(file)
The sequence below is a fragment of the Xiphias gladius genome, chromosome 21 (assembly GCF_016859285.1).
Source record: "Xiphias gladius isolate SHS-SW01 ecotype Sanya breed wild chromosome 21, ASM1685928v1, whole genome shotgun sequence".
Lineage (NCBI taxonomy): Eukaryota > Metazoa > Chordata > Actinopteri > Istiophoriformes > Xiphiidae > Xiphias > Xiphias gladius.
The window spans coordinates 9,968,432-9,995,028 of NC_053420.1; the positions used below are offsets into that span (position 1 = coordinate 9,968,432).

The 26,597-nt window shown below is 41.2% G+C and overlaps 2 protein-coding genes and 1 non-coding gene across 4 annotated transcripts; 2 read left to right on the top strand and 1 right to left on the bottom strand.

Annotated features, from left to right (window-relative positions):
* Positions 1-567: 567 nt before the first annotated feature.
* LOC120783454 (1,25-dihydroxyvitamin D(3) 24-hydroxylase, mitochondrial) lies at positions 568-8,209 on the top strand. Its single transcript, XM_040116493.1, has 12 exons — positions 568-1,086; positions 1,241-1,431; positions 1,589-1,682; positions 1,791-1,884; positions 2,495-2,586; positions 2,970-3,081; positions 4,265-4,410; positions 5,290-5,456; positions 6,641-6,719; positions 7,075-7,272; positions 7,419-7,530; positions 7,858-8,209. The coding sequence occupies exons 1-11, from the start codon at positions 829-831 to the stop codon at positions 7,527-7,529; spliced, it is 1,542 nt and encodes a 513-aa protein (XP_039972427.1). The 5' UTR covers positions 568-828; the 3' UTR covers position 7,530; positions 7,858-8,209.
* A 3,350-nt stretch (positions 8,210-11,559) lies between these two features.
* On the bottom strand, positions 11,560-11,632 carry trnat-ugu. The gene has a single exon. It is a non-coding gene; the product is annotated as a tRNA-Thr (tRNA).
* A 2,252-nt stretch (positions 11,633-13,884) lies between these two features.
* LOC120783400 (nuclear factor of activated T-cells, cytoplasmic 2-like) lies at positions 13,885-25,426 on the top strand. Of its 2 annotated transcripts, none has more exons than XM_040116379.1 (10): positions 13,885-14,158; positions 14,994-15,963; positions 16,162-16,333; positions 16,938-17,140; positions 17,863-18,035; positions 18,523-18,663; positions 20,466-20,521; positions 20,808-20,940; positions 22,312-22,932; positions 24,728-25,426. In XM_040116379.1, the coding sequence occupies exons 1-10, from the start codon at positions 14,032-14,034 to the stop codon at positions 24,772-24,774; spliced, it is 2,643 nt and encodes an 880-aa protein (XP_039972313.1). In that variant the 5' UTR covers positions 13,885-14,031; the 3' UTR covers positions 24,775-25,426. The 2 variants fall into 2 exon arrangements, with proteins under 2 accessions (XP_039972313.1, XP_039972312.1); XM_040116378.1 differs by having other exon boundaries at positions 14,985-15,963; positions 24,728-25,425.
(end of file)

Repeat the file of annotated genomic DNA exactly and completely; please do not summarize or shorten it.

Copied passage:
The sequence below is a fragment of the Xiphias gladius genome, chromosome 21 (assembly GCF_016859285.1).
Source record: "Xiphias gladius isolate SHS-SW01 ecotype Sanya breed wild chromosome 21, ASM1685928v1, whole genome shotgun sequence".
Lineage (NCBI taxonomy): Eukaryota > Metazoa > Chordata > Actinopteri > Istiophoriformes > Xiphiidae > Xiphias > Xiphias gladius.
The window spans coordinates 9,968,432-9,995,028 of NC_053420.1; the positions used below are offsets into that span (position 1 = coordinate 9,968,432).

The 26,597-nt window shown below is 41.2% G+C and overlaps 2 protein-coding genes and 1 non-coding gene across 4 annotated transcripts; 2 read left to right on the top strand and 1 right to left on the bottom strand.

Annotated features, from left to right (window-relative positions):
* Positions 1-567: 567 nt before the first annotated feature.
* LOC120783454 (1,25-dihydroxyvitamin D(3) 24-hydroxylase, mitochondrial) lies at positions 568-8,209 on the top strand. Its single transcript, XM_040116493.1, has 12 exons — positions 568-1,086; positions 1,241-1,431; positions 1,589-1,682; positions 1,791-1,884; positions 2,495-2,586; positions 2,970-3,081; positions 4,265-4,410; positions 5,290-5,456; positions 6,641-6,719; positions 7,075-7,272; positions 7,419-7,530; positions 7,858-8,209. The coding sequence occupies exons 1-11, from the start codon at positions 829-831 to the stop codon at positions 7,527-7,529; spliced, it is 1,542 nt and encodes a 513-aa protein (XP_039972427.1). The 5' UTR covers positions 568-828; the 3' UTR covers position 7,530; positions 7,858-8,209.
* A 3,350-nt stretch (positions 8,210-11,559) lies between these two features.
* On the bottom strand, positions 11,560-11,632 carry trnat-ugu. The gene has a single exon. It is a non-coding gene; the product is annotated as a tRNA-Thr (tRNA).
* A 2,252-nt stretch (positions 11,633-13,884) lies between these two features.
* LOC120783400 (nuclear factor of activated T-cells, cytoplasmic 2-like) lies at positions 13,885-25,426 on the top strand. Of its 2 annotated transcripts, none has more exons than XM_040116379.1 (10): positions 13,885-14,158; positions 14,994-15,963; positions 16,162-16,333; positions 16,938-17,140; positions 17,863-18,035; positions 18,523-18,663; positions 20,466-20,521; positions 20,808-20,940; positions 22,312-22,932; positions 24,728-25,426. In XM_040116379.1, the coding sequence occupies exons 1-10, from the start codon at positions 14,032-14,034 to the stop codon at positions 24,772-24,774; spliced, it is 2,643 nt and encodes an 880-aa protein (XP_039972313.1). In that variant the 5' UTR covers positions 13,885-14,031; the 3' UTR covers positions 24,775-25,426. The 2 variants fall into 2 exon arrangements, with proteins under 2 accessions (XP_039972313.1, XP_039972312.1); XM_040116378.1 differs by having other exon boundaries at positions 14,985-15,963; positions 24,728-25,425.